The world’s first 3D-printed rocket didn’t gain its wings on its first launch late Wednesday, March 22, but it did hit some big milestones.
The Relativity Space Rocket, called Earthman 1lifted off from Launch Complex 16 at Florida’s Cape Canaveral Space Force Station at 8:25 p.m. EST (0025 GMT March 23), the kickoff of a test flight titled “Good Luck, Have Fun” (GLHF).
Terran 1 worked fine initially. For example, it survived Max-Q – the part of flight during which structural loads are highest on a rocket – and its first and second stages separated successfully. But something went wrong soon after, about three minutes into the flight, and the upper stage failed to reach orbit.
“No one has ever attempted to launch a 3D-printed rocket into orbit, and while we didn’t go all the way today, we gathered enough data to show that the flight of 3D-printed rockets is viable,” said Arwa Tizani Kelly of Relativity Space. said during the company’s launch webcast Wednesday night.
“We have just taken a major step in proving to the world that 3D printed rockets are structurally viable,” she added.
Video: Relativity Space CEO Tim Ellis talks about 3D printed rockets and the future
Indeed, Relativity Space is probably celebrating right now. Rockets rarely perform perfectly on their very first liftoff, after all; The new Japan The H3 rocket failed on its first flight earlier this month, for example. And Relativity Space co-founder Tim Ellis said before launch that going through Max-Q was “the key inflection” for the GLHF mission.
“This will essentially prove the viability of using additive manufacturing technology to produce products that fly. We have already done this effectively in ground tests, pushing and pushing well above this maximum stress with success. on both stages in a worst-case simulated flight environment, and have tested over 12,000 seconds of engine fires across dozens of articles – so I think we’ve done that before, but in theft, of course, is the most visceral evidence”, Ellis tweeted on March 7 (opens in a new tab).
Space of relativity, which Ellis and his colleagues blue origin alum Jordan Noone founded in 2016, aims to launch relatively small payloads with the two-stage Terran 1. The 110-foot-tall (33-meter) rocket is capable of delivering up to 2,756 pounds (1,250 kilograms) into low Earth orbit (LEO), according to the space of relativity (opens in a new tab)which sells Terran 1 launches for $12 million each.
But the rocket wasn’t carrying an operational payload on GLHF — just a 3D-printed ring that serves as a keepsake. (That first Terran 1 rocket was about 85% 3D-printed material by mass, but the company aims to increase that number to about 95% on future vehicles.)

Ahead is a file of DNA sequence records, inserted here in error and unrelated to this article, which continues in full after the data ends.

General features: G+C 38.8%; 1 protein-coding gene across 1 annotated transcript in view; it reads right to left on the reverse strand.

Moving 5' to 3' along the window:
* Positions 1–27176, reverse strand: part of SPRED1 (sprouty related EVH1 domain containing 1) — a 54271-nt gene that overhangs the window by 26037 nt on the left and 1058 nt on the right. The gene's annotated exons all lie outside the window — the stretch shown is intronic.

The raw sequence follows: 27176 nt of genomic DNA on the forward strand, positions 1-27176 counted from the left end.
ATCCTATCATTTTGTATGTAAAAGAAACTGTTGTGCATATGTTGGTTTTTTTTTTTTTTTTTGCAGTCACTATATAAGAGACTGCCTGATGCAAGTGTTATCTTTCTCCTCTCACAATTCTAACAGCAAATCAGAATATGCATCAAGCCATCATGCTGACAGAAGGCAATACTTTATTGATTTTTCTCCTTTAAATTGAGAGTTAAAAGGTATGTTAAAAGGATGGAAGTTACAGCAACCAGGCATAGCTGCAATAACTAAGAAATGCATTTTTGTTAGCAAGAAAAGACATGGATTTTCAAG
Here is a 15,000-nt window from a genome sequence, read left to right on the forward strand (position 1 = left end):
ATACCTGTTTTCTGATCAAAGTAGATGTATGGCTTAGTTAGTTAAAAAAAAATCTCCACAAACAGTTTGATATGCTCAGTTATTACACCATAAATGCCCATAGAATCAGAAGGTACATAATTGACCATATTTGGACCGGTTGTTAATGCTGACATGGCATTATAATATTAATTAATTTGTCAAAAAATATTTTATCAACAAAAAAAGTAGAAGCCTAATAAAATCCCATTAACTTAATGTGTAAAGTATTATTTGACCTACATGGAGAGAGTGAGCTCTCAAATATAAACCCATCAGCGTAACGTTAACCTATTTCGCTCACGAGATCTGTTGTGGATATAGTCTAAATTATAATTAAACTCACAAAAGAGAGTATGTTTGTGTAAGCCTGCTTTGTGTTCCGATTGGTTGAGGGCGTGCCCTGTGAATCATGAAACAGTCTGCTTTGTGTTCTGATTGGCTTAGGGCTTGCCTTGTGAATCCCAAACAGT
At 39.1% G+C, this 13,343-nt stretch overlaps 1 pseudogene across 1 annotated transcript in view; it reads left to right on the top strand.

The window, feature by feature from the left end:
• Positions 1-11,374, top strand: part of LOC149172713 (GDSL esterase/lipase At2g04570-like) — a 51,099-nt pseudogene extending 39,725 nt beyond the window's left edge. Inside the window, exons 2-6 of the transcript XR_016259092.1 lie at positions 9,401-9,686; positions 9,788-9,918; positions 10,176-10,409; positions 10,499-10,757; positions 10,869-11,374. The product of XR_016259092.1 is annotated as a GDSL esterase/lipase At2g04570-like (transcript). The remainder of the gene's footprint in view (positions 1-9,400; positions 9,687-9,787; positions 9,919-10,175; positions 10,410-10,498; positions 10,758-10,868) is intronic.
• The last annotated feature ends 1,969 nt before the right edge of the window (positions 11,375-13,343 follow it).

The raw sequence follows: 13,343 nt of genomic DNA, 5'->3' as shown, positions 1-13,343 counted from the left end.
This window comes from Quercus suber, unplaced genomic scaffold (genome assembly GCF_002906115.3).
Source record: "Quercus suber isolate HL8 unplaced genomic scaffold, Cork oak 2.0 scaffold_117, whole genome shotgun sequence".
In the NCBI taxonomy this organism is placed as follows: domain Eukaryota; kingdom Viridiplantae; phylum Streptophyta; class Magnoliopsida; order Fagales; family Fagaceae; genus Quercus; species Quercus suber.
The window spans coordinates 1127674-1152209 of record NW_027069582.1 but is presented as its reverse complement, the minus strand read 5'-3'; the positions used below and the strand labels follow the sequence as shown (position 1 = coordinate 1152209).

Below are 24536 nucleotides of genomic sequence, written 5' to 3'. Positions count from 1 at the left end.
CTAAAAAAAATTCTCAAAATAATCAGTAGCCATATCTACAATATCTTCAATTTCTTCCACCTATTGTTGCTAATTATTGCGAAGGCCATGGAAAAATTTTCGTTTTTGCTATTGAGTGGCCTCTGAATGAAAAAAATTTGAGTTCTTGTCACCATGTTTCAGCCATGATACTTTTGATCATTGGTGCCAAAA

Relativity Space will build on the GLHF milestones, if all goes to plan. The company has already signed customer launch deals worth $1.65 billion.
Some of that money booked Terran 1 flights, but the vast majority, Ellis said in another tweet from March 7 (opens in a new tab)is intended for launches of the Terran R. This latest rocket is a bigger, more powerful and reusable vehicle that Relativity Space plans to start flying as soon as next year.
The 216 feet high (66 m) Terran R, which is also built via 3D printing, will be able to lift up to 44,000 pounds (20,000 kg) at LEO. The rocket’s development will be significantly aided by GLHF, according to Relativity Space.
“Terran 1 serves as a pathfinder and development platform on our path to producing Terran R,” company representatives said in a pre-launch email to Space.com. “Terran 1 has served us extremely well in this capacity up until our first launch, and we anticipate other key learnings to come from launch day as well.”
Relativity Space aimed to write history in multiple ways on GLHF. Terran 1 is powered by liquid methane and liquid oxygen, for example, and it attempted to become the first “methalox” rocket to reach orbit (besides the first 3D-printed vehicle to do so).
The methox combo is favored by March exploration advocates, as methane and oxygen can be obtained locally on the Red Planet. For example, SpaceX’s next-gen giant Spatialship vehicle, which Elon Musk believes it can make the colonization of Mars economically feasible, is also a methox rocket.
Wednesday’s launch was Relativity Space’s third attempt on a first liftoff for Terran 1. An attempt on March 8 was cleaned due to fuel temperature issues in the upper stage of the rocket, and another on March 11 was foiled by weather conditions and security delays and two separate dropouts.
Space.com editor Elizabeth Howell contributed to this story.
Mike Wall is the author of “Over there (opens in a new tab)(Grand Central Publishing, 2018; illustrated by Karl Tate), a book about the search for extraterrestrial life. Follow him on Twitter @michaeldwall (opens in a new tab). Follow us on twitter @Spacedotcom (opens in a new tab) Or Facebook (opens in a new tab).